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Wataugans Respond to Charles Worley’s Comments; Travel to Maiden to Participate in Mass Protest

By Ethan Woodhouse

Photo by Lonnie Webster

May 28, 2012. In the wake of controversial statements made by a North Carolina Pastor about homosexuality, a small group of Boone-ites joined a statewide caravan Sunday on the way to Maiden, N.C. to protest against the comments.

 Pastor Charles Worley of Providence Road Baptist Church in Maiden has earned international attention following his Mother’s Day sermon condemning homosexuals.

 Worley stated in the sermon that he would approve “a great big large fence” to keep homosexuals isolated from the public. He suggested the fence be electrified and food would be airdropped periodically until all had died out.

 Thousands have visited the church in protest since the comments went viral on YouTube (941,000 views Mon. May 28). National organizations like the ACLU and Anti-defamation League also have spoken out in opposition to the Pastor’s statements.

In response to these statements, prospective N.C. Senator Deb Butler organized the “Caravan Against Hate,” which traveled to Wilmington, Chapel Hill, Winston-Salem and Boone to provide protestors with transportation to Maiden for the mass protest held May 27.

 Butler’s campaign manager, Lainey Edmiston of Ashe County, organized the caravan and served as volunteer coordinator.

“Regardless of whether you think homosexuality is a sin, we have to stand up against hateful remarks,” Edmiston said. “Putting any class of citizens in electrified fence goes counter to what America’s about.”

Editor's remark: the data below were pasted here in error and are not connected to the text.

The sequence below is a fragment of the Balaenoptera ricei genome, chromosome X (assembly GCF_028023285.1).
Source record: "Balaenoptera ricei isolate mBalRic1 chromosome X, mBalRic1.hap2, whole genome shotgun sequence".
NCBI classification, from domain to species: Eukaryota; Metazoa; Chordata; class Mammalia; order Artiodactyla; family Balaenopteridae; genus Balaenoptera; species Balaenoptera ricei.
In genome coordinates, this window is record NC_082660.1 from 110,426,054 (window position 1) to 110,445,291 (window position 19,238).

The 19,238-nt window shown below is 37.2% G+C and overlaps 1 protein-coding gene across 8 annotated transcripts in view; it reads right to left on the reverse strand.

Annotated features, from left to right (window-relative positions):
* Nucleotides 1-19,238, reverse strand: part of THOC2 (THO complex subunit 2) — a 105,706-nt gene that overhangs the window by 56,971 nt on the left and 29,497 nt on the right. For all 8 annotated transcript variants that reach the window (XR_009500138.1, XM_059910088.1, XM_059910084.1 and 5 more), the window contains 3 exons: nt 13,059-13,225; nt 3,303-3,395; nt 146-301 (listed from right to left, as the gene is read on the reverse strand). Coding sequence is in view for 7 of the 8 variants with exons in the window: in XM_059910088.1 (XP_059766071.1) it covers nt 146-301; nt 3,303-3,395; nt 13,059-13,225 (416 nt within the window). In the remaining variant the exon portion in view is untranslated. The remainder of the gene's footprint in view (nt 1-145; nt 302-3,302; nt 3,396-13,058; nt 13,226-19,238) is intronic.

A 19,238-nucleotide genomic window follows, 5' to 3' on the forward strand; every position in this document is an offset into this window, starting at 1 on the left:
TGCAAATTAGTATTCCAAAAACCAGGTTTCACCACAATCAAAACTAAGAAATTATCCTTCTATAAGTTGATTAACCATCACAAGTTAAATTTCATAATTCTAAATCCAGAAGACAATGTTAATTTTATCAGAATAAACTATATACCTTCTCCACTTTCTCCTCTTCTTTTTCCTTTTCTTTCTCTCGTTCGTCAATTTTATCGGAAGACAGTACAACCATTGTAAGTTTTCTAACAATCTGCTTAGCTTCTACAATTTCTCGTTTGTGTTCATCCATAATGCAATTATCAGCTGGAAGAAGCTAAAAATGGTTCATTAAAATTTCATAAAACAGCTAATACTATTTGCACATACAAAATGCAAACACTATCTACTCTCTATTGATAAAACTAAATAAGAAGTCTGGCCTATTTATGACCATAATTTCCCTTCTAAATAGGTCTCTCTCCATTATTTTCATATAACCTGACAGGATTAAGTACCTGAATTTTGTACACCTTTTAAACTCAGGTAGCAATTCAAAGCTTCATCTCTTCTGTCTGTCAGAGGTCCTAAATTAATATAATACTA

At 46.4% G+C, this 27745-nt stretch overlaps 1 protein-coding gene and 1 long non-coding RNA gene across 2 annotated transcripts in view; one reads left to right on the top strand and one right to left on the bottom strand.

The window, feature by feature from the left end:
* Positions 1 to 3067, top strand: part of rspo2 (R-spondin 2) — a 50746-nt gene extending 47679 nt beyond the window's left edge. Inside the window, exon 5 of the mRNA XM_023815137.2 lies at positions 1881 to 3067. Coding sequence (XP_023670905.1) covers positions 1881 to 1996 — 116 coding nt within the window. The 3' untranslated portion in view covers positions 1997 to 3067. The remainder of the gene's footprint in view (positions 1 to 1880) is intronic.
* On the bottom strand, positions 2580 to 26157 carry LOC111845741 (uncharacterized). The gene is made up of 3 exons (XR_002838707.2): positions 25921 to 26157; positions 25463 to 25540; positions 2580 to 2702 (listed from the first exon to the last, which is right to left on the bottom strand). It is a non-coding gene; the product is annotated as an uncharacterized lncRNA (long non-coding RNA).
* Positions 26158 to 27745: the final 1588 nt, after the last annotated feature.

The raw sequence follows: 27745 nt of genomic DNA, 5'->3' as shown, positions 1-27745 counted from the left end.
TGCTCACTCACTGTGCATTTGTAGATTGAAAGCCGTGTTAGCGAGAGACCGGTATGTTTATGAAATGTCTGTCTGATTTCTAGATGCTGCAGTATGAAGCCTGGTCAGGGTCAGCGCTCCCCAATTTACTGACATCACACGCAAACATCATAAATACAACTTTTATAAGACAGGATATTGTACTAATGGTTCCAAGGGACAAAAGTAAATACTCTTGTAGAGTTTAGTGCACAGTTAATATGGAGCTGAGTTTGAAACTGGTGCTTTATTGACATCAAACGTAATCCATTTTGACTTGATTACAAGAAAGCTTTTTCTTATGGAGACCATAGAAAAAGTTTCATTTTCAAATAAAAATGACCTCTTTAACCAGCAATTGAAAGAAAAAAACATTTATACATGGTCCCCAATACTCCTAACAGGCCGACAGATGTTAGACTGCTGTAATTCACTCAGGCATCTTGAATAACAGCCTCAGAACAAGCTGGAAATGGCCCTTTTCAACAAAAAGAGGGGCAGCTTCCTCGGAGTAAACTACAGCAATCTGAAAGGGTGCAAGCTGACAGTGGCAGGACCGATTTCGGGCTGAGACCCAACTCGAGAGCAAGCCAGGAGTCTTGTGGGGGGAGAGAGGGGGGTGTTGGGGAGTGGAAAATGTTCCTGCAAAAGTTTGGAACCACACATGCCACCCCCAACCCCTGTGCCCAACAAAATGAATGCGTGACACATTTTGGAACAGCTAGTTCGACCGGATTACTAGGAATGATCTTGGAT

Photo by Lonnie Webster

Edmiston estimated 2,000 protestors were in attendance, 14 of which met at 8:30 a.m. in  Boone Mall parking lot, where the caravan made its last stop before heading to Pastor Worley’s congregation. They traveled in four vehicles, bringing the caravan’s total to between 35-40, Edmiston said.

Suzi Woodard, Counseling Supervisor at Blue Mountain Center in Boone was one of the 14.


Upon arriving, “There was a sense that it felt really good to see so many other people with a clear, strong message about not letting these people define what Christianity, spirituality, religion or civil rights ought to be,” Woodard said. “People were committed and positive about the statement they were trying to make.”

With such massive turn-out, Edmiston worked with law enforcement in deciding to move the protest from Providence Road Baptist Church to the Catawba County Government Office so traffic and private properties surrounding the church would not be disturbed. All 675 of the facility’s parking spots were occupied.

 The variety of people protesting was encouraging, Woodard said. Couples both gay and straight, children and even clergy were present.

 A small group of anti-protestors assembled across the street, though they were grossly outnumbered and received a citation for using a megaphone.

 “We weren’t a trouble-making group,” Woodard said. “For a lot of folks, it was a chance to get together after Amendment One and have a large gathering of people who also felt strongly about other Civil Rights issues,” Woodard said. “It was definitely pleasant and social at times too. The universal feeling was that we could not let this go unaddressed. What the minister said is completely unacceptable.” 

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